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InSPIREd to Lead: Alumnus named president of natural gas utilities in Alabama and Mississippi

Joe Hampton

Joe Hampton’s determination to succeed brought him to The University of Alabama where he learned technical engineering skills and gathered the tools he needed to become an empowered leader.

Hampton, a 1998 electrical engineering alumnus, was named president of Spire’s Alabama and Mississippi natural gas utilities at the end of last year.

His 20-year career with Alagasco, now Spire, kept him in Alabama until five years ago when he transferred to Kansas City, Missouri, where he served as vice president of operations for Spire’s western Missouri utility.

After graduating from UA, Hampton worked as a systems support engineer at Alagasco. Later he moved into operations leadership. He progressively moved up the ladder with the company while also moving around the state, living and working in cities like Montgomery, Phenix City, Anniston, Selma, Auburn and Birmingham.

A Birmingham native, Hampton chose to attend UA because of its proximity to his hometown. Growing up, Hampton had two mentors who were Alabama alumni and also greatly impacted his decision.

“They went to law school here, and all they did was talk about how great The University of Alabama was,” Hampton said.

Even though he was zoned for another school, Hampton attended A.H. Parker High School because it had a program for students interested in science, math and technology. While planning for the future near the end of his high school career, a visiting speaker convinced him engineering would be the best fit for him.

“He had a lot to do with my decision to move into engineering,” Hampton said. “From that point, I just started researching computer engineering and electrical engineering. I fell in love with electrical engineering when I got here to Alabama.”

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After graduating from Parker, Hampton attended Stillman College where he participated in a dual-degree program. The program allowed him to get a degree in physics from Stillman, and then he could transfer credits to UA to earn his electrical engineering degree.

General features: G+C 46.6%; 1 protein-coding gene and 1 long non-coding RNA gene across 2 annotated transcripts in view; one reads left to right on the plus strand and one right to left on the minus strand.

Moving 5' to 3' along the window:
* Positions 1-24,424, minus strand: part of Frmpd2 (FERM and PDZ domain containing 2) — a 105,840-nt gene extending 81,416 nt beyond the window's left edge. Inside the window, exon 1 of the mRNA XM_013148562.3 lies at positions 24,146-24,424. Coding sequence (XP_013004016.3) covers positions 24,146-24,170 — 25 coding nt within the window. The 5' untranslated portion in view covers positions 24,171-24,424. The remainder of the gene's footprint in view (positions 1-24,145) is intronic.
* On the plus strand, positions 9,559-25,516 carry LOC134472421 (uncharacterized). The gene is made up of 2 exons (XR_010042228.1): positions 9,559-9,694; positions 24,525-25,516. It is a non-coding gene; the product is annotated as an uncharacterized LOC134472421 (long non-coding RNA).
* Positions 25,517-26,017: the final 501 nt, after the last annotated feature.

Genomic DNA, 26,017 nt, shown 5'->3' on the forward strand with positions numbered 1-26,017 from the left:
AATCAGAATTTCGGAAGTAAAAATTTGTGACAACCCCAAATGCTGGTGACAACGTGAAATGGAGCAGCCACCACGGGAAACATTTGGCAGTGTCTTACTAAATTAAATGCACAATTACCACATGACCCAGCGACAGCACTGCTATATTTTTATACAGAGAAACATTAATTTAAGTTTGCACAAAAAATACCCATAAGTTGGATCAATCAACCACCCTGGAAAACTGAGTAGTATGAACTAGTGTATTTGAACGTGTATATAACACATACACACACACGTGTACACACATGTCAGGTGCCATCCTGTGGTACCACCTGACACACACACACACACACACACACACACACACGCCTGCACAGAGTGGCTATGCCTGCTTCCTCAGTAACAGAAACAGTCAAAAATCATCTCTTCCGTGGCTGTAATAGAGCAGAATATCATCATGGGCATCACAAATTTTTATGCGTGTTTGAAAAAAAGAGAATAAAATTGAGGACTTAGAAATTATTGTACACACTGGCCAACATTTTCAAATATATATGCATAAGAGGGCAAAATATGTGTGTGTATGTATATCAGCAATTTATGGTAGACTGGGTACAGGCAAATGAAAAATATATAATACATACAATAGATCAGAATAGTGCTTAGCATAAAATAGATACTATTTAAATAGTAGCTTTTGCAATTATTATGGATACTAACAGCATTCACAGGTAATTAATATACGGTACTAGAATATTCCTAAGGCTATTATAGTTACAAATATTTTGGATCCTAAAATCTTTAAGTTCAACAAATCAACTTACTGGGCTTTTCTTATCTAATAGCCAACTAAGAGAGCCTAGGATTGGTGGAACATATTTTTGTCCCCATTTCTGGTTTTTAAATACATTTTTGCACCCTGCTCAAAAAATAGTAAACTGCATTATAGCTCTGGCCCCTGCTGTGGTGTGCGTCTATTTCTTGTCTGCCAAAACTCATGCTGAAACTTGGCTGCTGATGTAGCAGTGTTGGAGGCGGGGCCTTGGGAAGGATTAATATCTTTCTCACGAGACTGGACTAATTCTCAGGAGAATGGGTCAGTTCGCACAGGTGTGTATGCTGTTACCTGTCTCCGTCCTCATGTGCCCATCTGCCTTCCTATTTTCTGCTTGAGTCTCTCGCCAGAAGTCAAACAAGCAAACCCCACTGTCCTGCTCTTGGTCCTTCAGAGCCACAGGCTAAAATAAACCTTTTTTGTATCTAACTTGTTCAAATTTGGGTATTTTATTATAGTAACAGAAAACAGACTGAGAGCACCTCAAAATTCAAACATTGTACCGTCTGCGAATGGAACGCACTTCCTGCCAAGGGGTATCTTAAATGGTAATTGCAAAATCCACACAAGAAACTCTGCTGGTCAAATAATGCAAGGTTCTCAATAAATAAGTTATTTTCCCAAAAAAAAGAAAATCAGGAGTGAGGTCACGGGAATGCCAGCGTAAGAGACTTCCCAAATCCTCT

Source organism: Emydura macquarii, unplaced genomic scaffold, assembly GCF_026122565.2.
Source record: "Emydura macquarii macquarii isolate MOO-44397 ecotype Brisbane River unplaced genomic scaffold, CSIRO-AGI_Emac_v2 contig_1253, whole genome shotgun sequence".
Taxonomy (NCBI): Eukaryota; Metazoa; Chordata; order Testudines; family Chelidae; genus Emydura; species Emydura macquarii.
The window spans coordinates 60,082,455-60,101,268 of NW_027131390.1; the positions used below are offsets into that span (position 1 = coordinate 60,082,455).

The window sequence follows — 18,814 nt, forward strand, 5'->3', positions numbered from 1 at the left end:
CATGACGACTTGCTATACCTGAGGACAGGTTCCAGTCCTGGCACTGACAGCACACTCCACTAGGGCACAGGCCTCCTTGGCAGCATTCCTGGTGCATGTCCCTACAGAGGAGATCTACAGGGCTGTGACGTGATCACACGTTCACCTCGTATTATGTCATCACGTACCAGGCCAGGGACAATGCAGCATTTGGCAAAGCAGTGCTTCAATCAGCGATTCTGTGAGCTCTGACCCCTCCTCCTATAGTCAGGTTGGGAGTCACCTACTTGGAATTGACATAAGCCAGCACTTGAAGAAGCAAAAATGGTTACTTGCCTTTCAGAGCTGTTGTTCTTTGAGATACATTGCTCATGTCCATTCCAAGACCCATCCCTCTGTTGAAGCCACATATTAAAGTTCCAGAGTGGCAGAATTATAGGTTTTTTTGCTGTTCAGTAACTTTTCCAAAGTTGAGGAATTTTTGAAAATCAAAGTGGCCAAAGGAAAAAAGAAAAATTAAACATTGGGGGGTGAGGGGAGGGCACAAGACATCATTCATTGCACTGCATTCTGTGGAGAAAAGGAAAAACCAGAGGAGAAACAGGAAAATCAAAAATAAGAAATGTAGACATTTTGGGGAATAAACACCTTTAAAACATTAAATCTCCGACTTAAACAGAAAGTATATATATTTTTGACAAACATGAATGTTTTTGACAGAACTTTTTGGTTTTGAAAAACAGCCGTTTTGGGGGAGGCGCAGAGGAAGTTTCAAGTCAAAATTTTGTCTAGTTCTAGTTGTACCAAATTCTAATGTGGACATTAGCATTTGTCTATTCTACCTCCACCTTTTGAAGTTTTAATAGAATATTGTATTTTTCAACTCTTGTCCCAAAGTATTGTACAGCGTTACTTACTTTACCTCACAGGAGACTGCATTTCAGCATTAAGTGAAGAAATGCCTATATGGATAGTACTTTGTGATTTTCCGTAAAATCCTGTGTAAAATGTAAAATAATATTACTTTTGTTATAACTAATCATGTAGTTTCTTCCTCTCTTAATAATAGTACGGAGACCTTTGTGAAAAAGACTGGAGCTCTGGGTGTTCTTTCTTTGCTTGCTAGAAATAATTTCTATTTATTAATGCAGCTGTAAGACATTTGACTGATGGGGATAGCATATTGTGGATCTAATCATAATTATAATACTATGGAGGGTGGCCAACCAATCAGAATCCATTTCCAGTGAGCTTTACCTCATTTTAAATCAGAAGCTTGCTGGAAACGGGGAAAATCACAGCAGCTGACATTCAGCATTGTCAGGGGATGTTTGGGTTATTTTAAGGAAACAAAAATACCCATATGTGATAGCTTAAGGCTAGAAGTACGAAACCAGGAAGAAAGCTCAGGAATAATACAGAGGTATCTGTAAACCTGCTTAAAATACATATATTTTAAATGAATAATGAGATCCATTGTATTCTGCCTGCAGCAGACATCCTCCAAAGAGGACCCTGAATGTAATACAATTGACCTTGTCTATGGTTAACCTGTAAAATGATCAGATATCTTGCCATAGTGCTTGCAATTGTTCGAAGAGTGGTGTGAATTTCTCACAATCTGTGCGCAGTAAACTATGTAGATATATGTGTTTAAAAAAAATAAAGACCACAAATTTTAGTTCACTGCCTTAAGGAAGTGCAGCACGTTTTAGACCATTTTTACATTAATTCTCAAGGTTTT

Once he got to UA, he experienced culture shock because the class size was so much larger than what he was used to at Stillman, where some of his physics classes only had four students.

“It was a very close-knit group, very intimate setting,” Hampton said.

He still remembers walking into an auditorium of 150 students in one of his first courses at UA. Hampton was concerned he wouldn’t be known by his professors and that he wouldn’t be able to connect with his peers.

“As you could imagine, I felt out of place,” he said.

Turns out, he didn’t have anything to worry about. He quickly found his place on campus and formed lasting relationships.

“My professors seemed to always be willing to create time when you had questions, one-on-one opportunities, and challenging me to put forth my best effort,” he said.

Hampton’s engineering classmates at UA still keep in contact. The benefit of having this group of friends in each other’s lives has given all of them several career opportunities they may not have had otherwise. He said they often brainstorm ways to get better and move their industry forward.

“All of that was afforded to me by The University of Alabama engineering school,” Hampton said.

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In addition to developing a network of colleagues during his years in college, he also said the Capstone equipped him with the practical skills he needed to become a leader.

“What I believe The University of Alabama did was provide the outlets, the organizations, the support system, that allowed me to develop those soft skills that made it easier for me to transition out of a technical role, like engineering, and into a role of an operations leader,” he said.

Now that he is back in his home state, he is ready to get reconnected with his alma mater personally and professionally. Hampton wants to develop a partnership between Spire and the UA College of Engineering.

“I like to establish internship and co-op opportunities for our students because they were extremely important for me while I was a student here,” he said. “Hopefully [we can] build a pipeline of engineers that could come to Spire, be great professionals and eventually be the future leaders of our organization.”

In 1837, The University of Alabama became one of the first five universities in the nation to offer engineering classes. Today, UA’s College of Engineering has more than 5,800 students and more than 130 faculty. In recent years, students in the College have been named USA Today All-USA College Academic Team members, Goldwater, Hollings, Portz, Boren, Mitchell and Truman scholars.